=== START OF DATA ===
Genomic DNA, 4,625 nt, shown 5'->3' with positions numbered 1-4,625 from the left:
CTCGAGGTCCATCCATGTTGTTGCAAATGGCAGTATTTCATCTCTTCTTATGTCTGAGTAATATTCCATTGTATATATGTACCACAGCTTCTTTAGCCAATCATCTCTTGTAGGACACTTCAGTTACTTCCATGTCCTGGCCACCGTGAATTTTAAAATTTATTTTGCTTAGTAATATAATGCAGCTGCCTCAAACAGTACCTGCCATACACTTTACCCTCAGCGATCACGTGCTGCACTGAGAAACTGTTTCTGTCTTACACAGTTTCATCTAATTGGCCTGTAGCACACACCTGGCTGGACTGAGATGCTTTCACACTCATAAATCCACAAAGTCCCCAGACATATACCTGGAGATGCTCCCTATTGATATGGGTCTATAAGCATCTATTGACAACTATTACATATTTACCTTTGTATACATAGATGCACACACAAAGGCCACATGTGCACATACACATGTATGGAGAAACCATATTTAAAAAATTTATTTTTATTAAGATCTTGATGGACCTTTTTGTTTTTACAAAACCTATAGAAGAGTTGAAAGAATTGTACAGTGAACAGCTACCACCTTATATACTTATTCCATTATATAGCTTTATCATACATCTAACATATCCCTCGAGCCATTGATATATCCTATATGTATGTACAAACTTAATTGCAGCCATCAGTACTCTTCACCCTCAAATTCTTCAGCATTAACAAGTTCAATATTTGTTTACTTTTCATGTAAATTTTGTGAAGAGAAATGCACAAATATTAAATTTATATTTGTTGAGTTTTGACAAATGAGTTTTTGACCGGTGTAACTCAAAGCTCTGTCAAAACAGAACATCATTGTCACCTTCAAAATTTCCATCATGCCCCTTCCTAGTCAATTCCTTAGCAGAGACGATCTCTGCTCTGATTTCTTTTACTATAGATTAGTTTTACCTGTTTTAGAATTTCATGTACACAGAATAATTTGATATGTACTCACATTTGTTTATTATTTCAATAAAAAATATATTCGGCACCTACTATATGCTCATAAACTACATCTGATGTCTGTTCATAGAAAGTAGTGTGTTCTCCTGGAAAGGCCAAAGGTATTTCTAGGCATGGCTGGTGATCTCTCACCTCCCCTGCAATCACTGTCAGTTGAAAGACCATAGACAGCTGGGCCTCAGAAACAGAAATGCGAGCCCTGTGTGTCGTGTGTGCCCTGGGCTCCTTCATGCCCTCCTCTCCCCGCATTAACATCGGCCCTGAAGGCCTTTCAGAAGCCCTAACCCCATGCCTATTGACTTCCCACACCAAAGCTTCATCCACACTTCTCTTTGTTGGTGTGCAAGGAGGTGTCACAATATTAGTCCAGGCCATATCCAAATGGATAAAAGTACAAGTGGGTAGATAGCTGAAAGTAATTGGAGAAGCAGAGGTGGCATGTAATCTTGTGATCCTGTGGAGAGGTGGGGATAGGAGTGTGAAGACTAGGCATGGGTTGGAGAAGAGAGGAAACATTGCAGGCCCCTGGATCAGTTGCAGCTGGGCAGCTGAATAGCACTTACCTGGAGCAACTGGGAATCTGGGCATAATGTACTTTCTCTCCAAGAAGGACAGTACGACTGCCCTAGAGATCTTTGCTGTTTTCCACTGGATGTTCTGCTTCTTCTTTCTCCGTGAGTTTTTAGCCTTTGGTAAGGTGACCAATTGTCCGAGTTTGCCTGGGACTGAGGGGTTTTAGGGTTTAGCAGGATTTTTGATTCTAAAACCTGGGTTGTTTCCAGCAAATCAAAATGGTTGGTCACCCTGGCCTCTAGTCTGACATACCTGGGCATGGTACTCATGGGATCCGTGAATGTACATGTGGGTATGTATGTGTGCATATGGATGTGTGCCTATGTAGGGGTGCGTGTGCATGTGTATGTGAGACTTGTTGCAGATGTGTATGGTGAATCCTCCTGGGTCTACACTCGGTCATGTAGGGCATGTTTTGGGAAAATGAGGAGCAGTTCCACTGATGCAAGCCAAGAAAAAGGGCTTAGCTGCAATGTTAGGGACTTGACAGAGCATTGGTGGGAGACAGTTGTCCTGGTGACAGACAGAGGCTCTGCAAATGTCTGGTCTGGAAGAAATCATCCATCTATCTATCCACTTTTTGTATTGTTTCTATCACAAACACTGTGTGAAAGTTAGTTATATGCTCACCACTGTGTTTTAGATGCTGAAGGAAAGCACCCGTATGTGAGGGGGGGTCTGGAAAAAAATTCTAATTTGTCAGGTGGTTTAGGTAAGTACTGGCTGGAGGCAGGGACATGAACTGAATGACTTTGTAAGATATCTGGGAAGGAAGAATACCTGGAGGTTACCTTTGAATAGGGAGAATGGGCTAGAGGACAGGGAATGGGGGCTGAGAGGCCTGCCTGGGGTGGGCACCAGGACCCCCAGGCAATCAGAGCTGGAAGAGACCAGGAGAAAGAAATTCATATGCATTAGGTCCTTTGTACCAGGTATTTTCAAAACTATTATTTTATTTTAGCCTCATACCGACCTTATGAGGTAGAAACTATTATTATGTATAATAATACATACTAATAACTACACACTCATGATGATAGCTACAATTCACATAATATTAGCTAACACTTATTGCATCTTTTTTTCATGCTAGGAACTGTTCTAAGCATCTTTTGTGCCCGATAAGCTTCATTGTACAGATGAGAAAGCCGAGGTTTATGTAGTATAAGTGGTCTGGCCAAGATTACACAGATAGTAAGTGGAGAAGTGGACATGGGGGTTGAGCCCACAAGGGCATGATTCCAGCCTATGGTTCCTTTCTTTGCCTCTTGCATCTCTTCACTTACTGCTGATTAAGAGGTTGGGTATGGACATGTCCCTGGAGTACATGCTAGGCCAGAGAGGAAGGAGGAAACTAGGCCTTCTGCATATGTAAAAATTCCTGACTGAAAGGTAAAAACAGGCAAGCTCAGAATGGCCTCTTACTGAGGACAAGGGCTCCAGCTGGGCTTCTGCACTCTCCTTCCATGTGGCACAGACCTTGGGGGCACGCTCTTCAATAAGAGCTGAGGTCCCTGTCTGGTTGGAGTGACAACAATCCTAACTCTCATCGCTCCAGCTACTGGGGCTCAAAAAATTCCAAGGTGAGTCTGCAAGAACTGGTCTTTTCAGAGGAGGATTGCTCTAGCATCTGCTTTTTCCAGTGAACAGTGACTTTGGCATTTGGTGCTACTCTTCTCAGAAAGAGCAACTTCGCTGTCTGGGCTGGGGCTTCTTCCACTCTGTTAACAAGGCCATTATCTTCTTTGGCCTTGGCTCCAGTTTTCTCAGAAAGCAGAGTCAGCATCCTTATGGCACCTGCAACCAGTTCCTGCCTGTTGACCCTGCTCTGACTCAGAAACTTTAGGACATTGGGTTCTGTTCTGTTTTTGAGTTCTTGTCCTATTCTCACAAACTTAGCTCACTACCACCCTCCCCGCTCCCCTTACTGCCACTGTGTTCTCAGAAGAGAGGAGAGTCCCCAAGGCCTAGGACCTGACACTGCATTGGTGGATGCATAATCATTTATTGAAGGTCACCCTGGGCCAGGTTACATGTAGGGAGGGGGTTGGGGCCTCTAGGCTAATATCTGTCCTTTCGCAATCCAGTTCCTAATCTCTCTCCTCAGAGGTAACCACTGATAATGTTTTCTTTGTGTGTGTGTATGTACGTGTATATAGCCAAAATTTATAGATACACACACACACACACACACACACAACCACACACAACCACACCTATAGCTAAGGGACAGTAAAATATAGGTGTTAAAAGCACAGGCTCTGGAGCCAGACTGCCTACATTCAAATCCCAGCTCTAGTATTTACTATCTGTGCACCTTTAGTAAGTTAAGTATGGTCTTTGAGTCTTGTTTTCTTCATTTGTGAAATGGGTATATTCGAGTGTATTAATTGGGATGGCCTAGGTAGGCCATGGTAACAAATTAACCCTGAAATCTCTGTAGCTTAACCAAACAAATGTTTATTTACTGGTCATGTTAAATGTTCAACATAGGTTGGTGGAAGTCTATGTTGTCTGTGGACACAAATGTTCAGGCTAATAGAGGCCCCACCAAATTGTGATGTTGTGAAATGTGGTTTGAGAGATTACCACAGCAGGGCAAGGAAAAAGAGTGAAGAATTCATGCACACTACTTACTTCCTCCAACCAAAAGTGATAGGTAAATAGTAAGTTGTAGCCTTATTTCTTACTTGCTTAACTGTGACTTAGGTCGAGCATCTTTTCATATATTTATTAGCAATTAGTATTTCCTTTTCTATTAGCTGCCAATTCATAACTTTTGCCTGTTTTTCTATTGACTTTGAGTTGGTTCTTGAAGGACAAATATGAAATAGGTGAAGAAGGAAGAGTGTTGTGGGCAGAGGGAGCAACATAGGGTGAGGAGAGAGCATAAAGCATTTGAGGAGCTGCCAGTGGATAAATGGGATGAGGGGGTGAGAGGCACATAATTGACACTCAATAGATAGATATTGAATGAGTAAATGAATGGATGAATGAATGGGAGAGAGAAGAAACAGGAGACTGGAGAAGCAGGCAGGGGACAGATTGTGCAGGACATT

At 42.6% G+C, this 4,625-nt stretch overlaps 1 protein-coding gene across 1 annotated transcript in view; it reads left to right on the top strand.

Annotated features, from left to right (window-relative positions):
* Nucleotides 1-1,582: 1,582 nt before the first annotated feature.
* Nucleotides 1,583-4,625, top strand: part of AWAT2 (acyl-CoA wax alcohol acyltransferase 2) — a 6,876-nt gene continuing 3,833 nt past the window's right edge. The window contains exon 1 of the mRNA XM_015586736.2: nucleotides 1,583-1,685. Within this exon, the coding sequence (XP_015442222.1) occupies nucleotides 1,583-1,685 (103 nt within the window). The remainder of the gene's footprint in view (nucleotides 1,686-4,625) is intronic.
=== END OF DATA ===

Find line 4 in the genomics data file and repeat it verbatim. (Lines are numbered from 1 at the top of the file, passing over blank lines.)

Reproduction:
Annotated features, from left to right (window-relative positions):